The glomerular sclerosis index (GSI) was calculatedaccording to the method previously described by Simokama etal(18). Glomerular lesionswere graded from 0 to 4+ on the basis of the extent of glomerulardamage and evidence of tuft involvement, as follows: 0, no evidenceof lesions; 1+, ≤25% of tufts affected by sclerosis; 2+, tuftinvolvement of 25–50%; 3+, tuft involvement of 50–75%; 4+, almostcomplete tuft involvement. For each kidney, the sum of the resultsfor 20 glomeruli was defined as the GSI. The structural integrityof the glomerular filtration barrier was confirmed by examinationunder an electron microscope. Semi-thin sections from each epoxyresin block, stained with toluidine blue, were used to select areasfor electron microscopic examination. Ultra-thin sections werestained with uranyl acetate and lead citrate and examined under anH-7500 electron microscope (Hitachi, Ltd., Tokyo, Japan).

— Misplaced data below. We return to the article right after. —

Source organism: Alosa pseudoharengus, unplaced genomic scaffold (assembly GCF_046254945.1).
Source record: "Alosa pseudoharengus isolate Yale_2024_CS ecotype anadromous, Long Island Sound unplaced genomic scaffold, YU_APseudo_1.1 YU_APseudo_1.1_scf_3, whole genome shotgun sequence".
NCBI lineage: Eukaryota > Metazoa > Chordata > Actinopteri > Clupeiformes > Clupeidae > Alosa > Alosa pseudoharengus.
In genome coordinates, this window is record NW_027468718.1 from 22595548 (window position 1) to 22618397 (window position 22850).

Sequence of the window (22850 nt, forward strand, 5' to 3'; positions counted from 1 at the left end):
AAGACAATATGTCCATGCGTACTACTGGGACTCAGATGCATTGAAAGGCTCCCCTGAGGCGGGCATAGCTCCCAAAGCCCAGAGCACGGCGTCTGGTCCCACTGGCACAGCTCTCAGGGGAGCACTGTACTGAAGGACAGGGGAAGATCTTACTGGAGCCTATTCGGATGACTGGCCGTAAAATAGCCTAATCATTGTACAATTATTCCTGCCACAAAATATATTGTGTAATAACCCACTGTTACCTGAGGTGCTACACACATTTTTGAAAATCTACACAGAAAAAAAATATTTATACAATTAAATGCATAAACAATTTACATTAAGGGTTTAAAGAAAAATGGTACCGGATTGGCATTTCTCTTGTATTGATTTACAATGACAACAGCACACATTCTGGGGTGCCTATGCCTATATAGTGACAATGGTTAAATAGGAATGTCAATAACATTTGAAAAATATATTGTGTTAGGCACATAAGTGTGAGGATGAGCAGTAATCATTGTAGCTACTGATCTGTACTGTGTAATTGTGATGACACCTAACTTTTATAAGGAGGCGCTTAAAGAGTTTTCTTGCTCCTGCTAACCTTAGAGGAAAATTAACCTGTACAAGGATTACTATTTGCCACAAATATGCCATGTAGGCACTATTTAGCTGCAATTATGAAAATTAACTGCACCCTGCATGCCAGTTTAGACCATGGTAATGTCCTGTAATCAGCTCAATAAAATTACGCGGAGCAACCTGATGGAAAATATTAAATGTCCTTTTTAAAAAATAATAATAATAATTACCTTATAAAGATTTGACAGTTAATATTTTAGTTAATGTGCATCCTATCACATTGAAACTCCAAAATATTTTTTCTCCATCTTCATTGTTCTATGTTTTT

Statistical analysis

Values were presented as the mean ± standard errorof the mean (SEM), unless otherwise stated. The results wereanalyzed using GraphPad Prism version 5.02 (GraphPad Software,Inc., San Diego, CA, USA). Linear regression analysis was performedto calculate the slope of the age-related changes in THM and WTM.Analysis of variance was used to compare the slopes between THM andWTM. The significance of differences between UNx- and sham-THM, orUNx- and sham-WTM, was evaluated using the Student's t-test.Probabilities <5% (P<0.05) were considered to indicate astatistically significant difference.


Effects of aging on glomerular andtubular injury in THM